Lateef Olajide did not vote four times on Tuesday. It just felt like he did.
By the time Olajide made it to PS/IS 284 on Watkins Street in Brownsville a little after noon, he had already been to three other places, starting with his usual polling place at a public school on Bristol Street.
But that’s not a polling place anymore, so he was sent down to the public pool a half-mile away, only be redirected twice more to Watkins Street—where, ultimately, he had to fill out an affidavit ballot. “Running around is not good,” he steamed, worrying aloud about whether his wife, who gets home late from work, would have time to find their new site and vote. Olajide insists he received no notice of this change. “Nothing his time around,” he said. “It’s like they’re playing a trick.”
Olajide’s frustration—and his suspicion that the difficulties he was having were no accident—were common among voters in Brownsville on Tuesday.
The Board of Elections changed the site of 145 election districts for the November vote. It appears the change took effect only after the primary election, meaning people who voted then now need to vote in a different place.
The changes affected two districts in Queens, 18 in Manhattan and 125 in Brooklyn. No sites in Staten Island or the Bronx were affected.
At the Tilden Community Center on Mother Gaston Boulevard, Ms. Turner, the poll coordinator, said the voter confusion was nothing new. “We’re always going to get that because they do it at the last minute and don’t inform the voters,” she said. Turner said the local Democratic district leaders should have done more to get voters informed.
Many frustrated voters believed the problems were caused deliberately.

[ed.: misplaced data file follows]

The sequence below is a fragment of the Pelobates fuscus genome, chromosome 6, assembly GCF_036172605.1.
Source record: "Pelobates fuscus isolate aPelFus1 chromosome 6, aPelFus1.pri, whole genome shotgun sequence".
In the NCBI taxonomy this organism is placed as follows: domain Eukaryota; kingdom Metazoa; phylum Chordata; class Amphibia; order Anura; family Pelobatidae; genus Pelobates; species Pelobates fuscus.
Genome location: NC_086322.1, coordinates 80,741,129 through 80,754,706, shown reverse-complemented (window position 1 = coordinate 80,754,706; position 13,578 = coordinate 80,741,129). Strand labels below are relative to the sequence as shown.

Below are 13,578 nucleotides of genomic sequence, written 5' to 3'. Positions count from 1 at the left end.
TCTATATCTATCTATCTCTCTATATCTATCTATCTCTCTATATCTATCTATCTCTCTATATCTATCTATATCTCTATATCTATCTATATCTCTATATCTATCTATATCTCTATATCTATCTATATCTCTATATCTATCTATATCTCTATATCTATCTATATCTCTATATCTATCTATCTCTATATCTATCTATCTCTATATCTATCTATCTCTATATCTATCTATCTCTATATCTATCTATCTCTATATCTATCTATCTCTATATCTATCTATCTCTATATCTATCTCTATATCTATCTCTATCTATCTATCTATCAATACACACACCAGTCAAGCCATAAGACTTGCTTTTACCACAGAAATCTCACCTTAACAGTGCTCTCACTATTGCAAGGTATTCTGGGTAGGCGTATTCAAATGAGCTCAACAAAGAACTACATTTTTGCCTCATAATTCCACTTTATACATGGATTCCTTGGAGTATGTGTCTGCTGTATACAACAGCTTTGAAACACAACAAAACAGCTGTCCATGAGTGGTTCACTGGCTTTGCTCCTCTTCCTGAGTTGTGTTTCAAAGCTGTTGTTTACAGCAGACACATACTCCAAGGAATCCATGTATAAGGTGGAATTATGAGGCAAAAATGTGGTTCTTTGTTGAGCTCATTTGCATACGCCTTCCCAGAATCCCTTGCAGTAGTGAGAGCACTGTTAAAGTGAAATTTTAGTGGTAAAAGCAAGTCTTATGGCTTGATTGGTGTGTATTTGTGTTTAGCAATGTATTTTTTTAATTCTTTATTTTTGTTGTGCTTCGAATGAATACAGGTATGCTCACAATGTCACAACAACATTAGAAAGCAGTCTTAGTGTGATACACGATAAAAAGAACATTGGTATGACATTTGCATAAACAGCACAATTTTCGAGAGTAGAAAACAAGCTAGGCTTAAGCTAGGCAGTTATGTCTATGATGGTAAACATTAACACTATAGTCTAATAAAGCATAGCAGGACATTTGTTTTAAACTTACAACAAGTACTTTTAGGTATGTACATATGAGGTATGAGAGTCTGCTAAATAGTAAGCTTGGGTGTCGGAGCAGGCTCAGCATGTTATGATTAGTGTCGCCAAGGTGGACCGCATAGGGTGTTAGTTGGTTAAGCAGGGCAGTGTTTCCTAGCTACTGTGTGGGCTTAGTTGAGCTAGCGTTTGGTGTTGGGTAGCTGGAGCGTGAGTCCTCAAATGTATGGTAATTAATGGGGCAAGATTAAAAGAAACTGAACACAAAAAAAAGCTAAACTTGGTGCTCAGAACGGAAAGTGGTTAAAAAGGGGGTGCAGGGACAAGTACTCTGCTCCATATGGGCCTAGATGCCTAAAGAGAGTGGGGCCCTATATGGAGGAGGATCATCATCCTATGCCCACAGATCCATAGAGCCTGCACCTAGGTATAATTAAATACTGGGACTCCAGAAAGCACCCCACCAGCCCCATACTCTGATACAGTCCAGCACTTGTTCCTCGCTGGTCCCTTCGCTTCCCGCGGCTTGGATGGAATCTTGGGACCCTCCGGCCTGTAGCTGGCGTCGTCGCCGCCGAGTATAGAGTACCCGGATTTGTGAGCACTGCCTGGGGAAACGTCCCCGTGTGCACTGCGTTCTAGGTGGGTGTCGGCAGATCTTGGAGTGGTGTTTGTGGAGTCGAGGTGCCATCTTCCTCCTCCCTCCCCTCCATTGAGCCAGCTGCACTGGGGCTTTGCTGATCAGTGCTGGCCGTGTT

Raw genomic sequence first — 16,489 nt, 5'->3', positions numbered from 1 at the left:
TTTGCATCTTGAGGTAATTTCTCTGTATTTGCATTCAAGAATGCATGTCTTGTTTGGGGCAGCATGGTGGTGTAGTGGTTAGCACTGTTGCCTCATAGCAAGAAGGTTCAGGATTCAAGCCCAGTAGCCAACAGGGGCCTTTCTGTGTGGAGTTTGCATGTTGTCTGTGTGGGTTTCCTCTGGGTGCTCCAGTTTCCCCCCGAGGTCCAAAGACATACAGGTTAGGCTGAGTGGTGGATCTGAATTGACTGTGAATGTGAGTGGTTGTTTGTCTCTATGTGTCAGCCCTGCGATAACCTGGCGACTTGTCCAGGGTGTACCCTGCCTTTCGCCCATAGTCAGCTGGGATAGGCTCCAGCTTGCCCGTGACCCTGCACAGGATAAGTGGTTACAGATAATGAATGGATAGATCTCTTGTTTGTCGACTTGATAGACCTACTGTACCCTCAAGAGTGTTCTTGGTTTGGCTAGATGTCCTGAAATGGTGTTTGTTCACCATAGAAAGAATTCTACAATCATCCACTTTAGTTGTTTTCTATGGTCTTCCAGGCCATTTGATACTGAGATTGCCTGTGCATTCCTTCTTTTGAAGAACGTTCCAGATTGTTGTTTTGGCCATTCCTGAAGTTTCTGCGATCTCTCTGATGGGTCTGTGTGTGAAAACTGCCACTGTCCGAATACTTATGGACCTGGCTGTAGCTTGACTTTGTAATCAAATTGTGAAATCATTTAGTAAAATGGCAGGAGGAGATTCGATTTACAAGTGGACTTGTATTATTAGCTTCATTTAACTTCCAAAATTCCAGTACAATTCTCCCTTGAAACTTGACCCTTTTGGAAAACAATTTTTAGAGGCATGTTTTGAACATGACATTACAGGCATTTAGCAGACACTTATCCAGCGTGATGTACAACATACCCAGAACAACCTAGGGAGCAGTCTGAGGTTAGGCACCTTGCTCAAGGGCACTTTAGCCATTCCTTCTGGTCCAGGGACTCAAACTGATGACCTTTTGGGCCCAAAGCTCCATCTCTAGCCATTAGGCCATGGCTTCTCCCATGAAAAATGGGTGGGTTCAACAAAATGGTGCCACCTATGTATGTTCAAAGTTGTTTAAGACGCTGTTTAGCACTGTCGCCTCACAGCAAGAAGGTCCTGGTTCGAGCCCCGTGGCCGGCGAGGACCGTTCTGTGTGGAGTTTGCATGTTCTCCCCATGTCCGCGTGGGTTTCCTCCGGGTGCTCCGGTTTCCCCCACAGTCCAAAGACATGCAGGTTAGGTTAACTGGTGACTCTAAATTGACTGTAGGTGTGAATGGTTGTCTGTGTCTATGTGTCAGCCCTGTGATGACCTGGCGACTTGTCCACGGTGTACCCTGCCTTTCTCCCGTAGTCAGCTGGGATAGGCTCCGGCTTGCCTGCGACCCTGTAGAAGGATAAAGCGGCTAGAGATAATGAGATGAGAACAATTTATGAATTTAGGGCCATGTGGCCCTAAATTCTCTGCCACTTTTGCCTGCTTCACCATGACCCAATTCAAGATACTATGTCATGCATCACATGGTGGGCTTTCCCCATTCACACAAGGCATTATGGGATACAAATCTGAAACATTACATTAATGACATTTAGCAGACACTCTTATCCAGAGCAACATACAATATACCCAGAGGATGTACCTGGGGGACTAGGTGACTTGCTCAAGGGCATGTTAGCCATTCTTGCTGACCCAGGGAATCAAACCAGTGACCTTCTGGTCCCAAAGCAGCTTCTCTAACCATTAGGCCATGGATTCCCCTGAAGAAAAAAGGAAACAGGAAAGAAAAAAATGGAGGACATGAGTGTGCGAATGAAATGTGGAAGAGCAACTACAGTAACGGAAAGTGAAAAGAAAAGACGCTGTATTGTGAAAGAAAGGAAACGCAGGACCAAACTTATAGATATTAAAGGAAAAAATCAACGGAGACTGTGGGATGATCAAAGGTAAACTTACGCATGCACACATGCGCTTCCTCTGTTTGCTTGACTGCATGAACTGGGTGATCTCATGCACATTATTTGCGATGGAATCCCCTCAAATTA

“I vote every time,” said a fuming Ernestine Jackson, at P.S. 284 trying to find where she was supposed to vote. “I am angry. I’m going to write a letter.”
“It was on purpose,” she said when asked about whether it was perhaps an honest mistake. “They don’t want Bill de Blasio to win. Republicans are doing everything in their power to keep de Blasio from winning.”
At the Van Dyke II senior center, which hosted lost two of its five election districts to the change, site coordinator Faith Footman worried that seniors would give up on voting when confronted with a need to walk several blocks to cast a ballot.
At the Betsy Head pool, worker Norman Frazier lamented the effect the late change would have on voters who bother to come out. After all, many don’t. “I live at Marcus Garvey. We have 630 units, and people just can’t be bothered,” he said, as an irritated-looking voter waving a referral slip from another polling site passed by.
“I can’t put my finger on [the motive],” he said of the poll-site switches.
But Carrie Harris, a 23-year veteran of poll working who uses a walker to get around, dismissed the idea that a walk of a few blocks was an excuse for not voting, or that any failures by the Board of Elections were to blame.
“They didn’t need to info you” about your polling place, she said. “It’s your duty to know!”